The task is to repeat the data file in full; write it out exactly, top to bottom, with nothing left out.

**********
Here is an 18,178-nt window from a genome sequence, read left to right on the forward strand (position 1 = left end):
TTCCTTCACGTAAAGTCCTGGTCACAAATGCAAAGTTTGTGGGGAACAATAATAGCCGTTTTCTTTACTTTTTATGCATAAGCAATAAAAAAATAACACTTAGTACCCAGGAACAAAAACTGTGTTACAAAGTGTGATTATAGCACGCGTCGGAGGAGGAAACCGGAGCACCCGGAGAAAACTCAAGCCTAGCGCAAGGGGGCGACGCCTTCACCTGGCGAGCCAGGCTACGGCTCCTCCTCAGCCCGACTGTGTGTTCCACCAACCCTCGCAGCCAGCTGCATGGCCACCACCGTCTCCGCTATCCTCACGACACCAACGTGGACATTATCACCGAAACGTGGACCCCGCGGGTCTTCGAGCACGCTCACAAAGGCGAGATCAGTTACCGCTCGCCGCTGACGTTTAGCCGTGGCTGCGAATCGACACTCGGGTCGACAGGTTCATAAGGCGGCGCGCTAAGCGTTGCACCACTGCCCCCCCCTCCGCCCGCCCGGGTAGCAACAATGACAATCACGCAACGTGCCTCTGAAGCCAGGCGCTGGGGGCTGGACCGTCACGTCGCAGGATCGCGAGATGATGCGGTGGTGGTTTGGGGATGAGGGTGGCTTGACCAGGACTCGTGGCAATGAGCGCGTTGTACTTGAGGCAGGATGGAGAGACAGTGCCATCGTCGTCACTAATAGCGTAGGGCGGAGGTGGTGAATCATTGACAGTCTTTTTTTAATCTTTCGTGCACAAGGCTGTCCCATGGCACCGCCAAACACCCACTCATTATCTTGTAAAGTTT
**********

Here is an 18,178-nt window from a genome sequence, read left to right on the forward strand (position 1 = left end):
TTCCTTCACGTAAAGTCCTGGTCACAAATGCAAAGTTTGTGGGGAACAATAATAGCCGTTTTCTTTACTTTTTATGCATAAGCAATAAAAAAATAACACTTAGTACCCAGGAACAAAAACTGTGTTACAAAGTGTGATTATAGCACGCGTCGGAGGAGGAAACCGGAGCACCCGGAGAAAACTCAAGCCTAGCGCAAGGGGGCGACGCCTTCACCTGGCGAGCCAGGCTACGGCTCCTCCTCAGCCCGACTGTGTGTTCCACCAACCCTCGCAGCCAGCTGCATGGCCACCACCGTCTCCGCTATCCTCACGACACCAACGTGGACATTATCACCGAAACGTGGACCCCGCGGGTCTTCGAGCACGCTCACAAAGGCGAGATCAGTTACCGCTCGCCGCTGACGTTTAGCCGTGGCTGCGAATCGACACTCGGGTCGACAGGTTCATAAGGCGGCGCGCTAAGCGTTGCACCACTGCCCCCCCCTCCGCCCGCCCGGGTAGCAACAATGACAATCACGCAACGTGCCTCTGAAGCCAGGCGCTGGGGGCTGGACCGTCACGTCGCAGGATCGCGAGATGATGCGGTGGTGGTTTGGGGATGAGGGTGGCTTGACCAGGACTCGTGGCAATGAGCGCGTTGTACTTGAGGCAGGATGGAGAGACAGTGCCATCGTCGTCACTAATAGCGTAGGGCGGAGGTGGTGAATCATTGACAGTCTTTTTTTAATCTTTCGTGCACAAGGCTGTCCCATGGCACCGCCAAACACCCACTCATTATCTTGTAAAGTTT